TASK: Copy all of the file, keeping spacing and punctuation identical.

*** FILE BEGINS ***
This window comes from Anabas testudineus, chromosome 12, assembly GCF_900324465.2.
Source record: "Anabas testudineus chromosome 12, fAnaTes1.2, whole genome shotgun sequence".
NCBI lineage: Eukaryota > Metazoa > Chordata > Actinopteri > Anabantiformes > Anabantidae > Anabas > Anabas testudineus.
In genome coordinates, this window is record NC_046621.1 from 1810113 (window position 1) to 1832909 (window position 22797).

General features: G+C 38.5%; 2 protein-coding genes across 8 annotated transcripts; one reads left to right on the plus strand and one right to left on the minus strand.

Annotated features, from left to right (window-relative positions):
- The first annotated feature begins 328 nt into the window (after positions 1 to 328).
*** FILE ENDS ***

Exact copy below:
This window comes from Anabas testudineus, chromosome 12, assembly GCF_900324465.2.
Source record: "Anabas testudineus chromosome 12, fAnaTes1.2, whole genome shotgun sequence".
NCBI lineage: Eukaryota > Metazoa > Chordata > Actinopteri > Anabantiformes > Anabantidae > Anabas > Anabas testudineus.
In genome coordinates, this window is record NC_046621.1 from 1810113 (window position 1) to 1832909 (window position 22797).

General features: G+C 38.5%; 2 protein-coding genes across 8 annotated transcripts; one reads left to right on the plus strand and one right to left on the minus strand.

Annotated features, from left to right (window-relative positions):
- The first annotated feature begins 328 nt into the window (after positions 1 to 328).